Likes: huge outdoor play area, smart and competent principal, separate classes for Math/Science and English/Social Studies in 4th/5th grades, focus on building a sense of community and inclusion among the children, active parent club, 8:40am start time, close to our house, and last but not least -–no bungalows!

Dislikes: None really, but if it had a language immersion program, it would be an even stronger school (and would probably no longer be "under the radar")

Overall impression: This is a solid school: strong and involved parents club, solid test scores (API 872 per greatschools.net), good sense of community, outstanding outdoor play area, smart and motivated new principal, and clean/organized classrooms. This school is going towards the top of my list.

Thursday, December 3, 2009

Yick Wo fund-raising

This from an SF K Files reader:
With the holidays upon us, gift giving is at the top of our minds. If any of you are already beat from braving the store crowds on Black Friday or think that Cyber-Monday wasn't worth all of the hype, then why not consider a gift that fits every budget, requires no exchanges and has a positive impact?
The Yick Wo website is open 24 hours a day for your holiday shopping needs and accepts Visa, Mastercard, American Express and Discover cards.
Just visit our link at http://www.yickwo.org/ywes/support.
And don't forget, a donation to Yick Wo's Direct Appeal makes a wonderful gift from Grandparents, friends and other extended family members (and it is tax-deductible). So please pass along this wonderful tidbit of holiday shopping advice to all of those who may be looking for the perfect holiday gift this year.
Happy Holidays,
Yick Wo Direct Appeal Fundraising Team

Hot topic: Attendance area, diversity and immersion programs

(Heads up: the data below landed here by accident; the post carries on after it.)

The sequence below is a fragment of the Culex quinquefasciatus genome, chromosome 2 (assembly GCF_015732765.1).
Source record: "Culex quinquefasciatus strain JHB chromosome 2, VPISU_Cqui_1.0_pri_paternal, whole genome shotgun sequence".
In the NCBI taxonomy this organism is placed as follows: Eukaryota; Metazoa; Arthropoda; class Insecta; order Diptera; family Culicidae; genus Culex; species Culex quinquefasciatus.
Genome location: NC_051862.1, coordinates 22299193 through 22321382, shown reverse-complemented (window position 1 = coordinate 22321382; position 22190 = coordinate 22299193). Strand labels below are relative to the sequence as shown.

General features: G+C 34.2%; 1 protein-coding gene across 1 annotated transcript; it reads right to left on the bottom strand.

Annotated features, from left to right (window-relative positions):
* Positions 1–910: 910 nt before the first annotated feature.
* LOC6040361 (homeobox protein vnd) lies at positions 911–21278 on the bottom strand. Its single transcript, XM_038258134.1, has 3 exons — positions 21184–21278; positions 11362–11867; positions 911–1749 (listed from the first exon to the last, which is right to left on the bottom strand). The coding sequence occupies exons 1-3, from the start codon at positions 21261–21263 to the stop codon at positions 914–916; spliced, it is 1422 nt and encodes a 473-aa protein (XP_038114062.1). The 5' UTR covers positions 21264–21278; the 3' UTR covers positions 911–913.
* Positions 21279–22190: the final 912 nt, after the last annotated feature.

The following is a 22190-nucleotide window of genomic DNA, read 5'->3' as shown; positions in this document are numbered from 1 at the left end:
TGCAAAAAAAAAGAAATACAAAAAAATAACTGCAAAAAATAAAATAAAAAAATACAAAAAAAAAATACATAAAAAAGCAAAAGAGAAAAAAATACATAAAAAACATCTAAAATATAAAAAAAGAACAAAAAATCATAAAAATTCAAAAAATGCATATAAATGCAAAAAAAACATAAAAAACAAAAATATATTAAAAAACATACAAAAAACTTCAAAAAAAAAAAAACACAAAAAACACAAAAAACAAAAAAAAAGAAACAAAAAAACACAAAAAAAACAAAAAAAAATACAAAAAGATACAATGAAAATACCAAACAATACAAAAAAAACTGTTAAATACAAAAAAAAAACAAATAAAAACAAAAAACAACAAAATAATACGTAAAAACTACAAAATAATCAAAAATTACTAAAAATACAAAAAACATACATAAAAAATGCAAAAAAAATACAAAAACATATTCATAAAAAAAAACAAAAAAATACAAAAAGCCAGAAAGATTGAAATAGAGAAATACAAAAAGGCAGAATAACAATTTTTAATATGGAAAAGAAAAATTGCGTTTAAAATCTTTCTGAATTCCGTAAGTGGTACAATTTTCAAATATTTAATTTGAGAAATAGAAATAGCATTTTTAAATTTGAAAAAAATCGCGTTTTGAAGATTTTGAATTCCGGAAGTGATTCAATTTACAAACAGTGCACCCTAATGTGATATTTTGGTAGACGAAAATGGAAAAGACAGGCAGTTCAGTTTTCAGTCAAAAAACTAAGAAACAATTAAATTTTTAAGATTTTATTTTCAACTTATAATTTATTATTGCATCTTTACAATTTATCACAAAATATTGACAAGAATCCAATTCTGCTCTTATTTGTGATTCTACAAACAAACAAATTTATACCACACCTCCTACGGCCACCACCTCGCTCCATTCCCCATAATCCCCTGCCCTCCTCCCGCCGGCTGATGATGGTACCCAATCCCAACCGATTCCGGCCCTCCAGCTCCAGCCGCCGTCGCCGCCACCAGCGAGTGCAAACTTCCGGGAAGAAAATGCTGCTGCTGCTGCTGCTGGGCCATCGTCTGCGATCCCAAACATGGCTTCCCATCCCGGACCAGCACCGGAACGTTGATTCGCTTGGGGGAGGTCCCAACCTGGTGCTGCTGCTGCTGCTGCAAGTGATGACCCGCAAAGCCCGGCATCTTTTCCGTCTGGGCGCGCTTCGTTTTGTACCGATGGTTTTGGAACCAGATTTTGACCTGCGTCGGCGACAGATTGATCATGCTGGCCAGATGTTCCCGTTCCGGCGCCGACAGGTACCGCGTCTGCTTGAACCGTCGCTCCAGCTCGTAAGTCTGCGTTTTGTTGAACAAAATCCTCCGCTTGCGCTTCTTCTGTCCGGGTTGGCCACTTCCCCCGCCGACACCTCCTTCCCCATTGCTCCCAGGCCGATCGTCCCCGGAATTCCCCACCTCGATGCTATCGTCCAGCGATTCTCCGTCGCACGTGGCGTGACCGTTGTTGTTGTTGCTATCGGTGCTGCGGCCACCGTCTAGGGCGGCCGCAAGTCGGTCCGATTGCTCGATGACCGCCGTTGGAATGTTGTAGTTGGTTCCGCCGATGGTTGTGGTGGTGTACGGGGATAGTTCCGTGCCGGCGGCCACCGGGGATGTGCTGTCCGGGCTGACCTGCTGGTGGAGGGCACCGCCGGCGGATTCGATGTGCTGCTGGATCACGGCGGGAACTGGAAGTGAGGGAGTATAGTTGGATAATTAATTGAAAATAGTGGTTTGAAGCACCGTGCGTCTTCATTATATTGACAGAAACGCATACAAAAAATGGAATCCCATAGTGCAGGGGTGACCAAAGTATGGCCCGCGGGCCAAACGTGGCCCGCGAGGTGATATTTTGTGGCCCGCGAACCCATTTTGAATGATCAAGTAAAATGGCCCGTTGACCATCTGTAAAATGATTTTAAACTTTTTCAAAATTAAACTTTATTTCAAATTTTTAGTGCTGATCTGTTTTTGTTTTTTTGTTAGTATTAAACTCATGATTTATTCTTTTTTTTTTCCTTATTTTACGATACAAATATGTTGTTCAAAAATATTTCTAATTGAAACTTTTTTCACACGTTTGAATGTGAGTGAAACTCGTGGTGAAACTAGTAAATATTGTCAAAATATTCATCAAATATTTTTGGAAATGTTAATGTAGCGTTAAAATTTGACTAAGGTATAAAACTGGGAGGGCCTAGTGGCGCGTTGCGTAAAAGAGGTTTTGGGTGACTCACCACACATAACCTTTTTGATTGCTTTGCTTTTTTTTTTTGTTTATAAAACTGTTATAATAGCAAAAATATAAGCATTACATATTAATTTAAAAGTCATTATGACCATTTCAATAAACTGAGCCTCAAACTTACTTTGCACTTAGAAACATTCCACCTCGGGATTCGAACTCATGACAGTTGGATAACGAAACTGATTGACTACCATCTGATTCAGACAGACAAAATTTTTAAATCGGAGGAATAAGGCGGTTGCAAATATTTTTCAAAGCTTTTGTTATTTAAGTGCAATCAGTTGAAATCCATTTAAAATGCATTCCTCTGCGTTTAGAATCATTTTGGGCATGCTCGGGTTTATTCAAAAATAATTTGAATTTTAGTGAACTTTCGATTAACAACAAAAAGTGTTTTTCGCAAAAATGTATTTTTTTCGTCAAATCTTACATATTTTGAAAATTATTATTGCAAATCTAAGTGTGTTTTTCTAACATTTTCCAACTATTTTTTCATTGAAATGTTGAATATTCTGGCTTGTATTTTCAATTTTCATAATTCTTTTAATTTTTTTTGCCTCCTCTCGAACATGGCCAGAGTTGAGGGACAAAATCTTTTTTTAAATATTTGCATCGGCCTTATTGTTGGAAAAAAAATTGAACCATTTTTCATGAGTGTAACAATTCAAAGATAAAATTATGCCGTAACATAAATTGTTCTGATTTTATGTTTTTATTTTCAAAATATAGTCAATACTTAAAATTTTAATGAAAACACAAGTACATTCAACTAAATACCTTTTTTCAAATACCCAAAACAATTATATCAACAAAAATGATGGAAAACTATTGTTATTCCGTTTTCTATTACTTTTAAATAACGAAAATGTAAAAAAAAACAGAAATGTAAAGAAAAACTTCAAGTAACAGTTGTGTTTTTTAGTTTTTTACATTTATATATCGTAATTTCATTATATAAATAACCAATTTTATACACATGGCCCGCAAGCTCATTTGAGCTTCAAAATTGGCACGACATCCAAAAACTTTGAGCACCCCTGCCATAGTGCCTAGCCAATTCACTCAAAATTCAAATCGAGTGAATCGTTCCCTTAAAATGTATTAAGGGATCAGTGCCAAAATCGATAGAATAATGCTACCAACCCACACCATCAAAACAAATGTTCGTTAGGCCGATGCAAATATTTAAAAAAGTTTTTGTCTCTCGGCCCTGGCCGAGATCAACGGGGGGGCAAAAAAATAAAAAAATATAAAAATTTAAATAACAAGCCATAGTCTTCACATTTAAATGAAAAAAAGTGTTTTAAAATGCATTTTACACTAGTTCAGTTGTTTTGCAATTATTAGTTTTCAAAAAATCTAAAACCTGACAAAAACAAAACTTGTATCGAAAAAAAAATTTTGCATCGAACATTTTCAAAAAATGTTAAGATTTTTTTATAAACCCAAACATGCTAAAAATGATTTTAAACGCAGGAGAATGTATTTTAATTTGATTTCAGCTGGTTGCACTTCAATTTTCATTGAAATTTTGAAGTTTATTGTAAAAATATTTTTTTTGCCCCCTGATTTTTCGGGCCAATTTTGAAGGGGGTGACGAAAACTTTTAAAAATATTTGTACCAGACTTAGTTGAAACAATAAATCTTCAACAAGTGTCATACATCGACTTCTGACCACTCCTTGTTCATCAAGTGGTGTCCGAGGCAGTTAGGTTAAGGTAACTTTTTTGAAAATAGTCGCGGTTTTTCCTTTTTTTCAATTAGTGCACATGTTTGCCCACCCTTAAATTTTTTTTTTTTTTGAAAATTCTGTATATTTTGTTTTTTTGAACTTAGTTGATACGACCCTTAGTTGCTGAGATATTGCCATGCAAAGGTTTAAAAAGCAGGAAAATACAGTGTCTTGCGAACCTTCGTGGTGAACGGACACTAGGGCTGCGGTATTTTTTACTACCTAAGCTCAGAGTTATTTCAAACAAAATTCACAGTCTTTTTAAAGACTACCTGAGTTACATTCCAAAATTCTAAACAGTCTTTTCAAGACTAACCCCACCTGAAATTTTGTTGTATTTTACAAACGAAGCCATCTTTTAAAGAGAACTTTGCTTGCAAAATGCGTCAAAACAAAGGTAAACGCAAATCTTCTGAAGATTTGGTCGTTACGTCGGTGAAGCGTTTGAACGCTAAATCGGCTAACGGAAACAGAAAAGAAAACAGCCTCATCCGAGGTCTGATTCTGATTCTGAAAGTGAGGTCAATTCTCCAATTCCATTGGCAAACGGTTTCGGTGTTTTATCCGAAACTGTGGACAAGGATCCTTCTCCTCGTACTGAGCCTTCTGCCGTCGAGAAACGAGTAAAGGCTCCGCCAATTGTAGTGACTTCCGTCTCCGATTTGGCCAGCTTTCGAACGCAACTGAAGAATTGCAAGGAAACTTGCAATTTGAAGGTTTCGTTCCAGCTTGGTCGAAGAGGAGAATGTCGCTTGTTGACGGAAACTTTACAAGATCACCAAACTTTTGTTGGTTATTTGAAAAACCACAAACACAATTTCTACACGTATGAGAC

This from an SF K Files reader:
Do immersion programs function differently in the assignment system for determining the category of "applicants within the attendance area who add to diversity at that school?"

I understand (I think) that the lottery looks first for children in the attendance area who would add to diversity in the incoming K class, and that if your child BOTH is within the attendance area AND adds to diversity, then being in the area is helpful. Our attendance area school is an all Spanish-immersion school with a high number of English language learners, and we are definitely interested in putting it down as a Round I choice. As an English-speaking non-poor family, we might add to diversity at the school overall as compared to the initial already-formed class of younger siblings.

But I also know that the lottery run separates out English-monolingual/Spanish-
monolingual/bilingual families when assigning students to immersion programs. We presumably don't add to diversity when compared to other English-speaking families who are being considered for the English monolingual spaces in the immersion program.

So, will being in the attendance area help or not? Is "diversity" evaluated with regard to the school as a whole or with regard to just the relevant subset (English-speaking vs. target-language-speaking) of spaces?

Thanks very much for any input, and I hope this question applies to enough other people here that I'm not just asking for myself!

Tuesday, December 1, 2009

Monroe Elementary

Reviewed by Marcia Brady

The Facts

Location: 260 Madrid St., at Excelsior (Excelsior)

School hours: 8:25-2:25 K-3, 8:25-2:30 3-5

Tel: 469-4736

Principal: Jennifer Steiner

Web site: www.monroeelementaryschool.com

School tours: Tues. 8:45

Grades: K-5

Kindergarten size: 4 classes of 22 each (2 Spanish immersion, 1 Cantonese bilingual, 1 English Language Development)

Total student body: 480

Odds of getting in on Round 1: 15.2% for the Spanish immersion, according to the spreadsheet. Like most SI programs, they are in need of Spanish-speaking and bilingual students.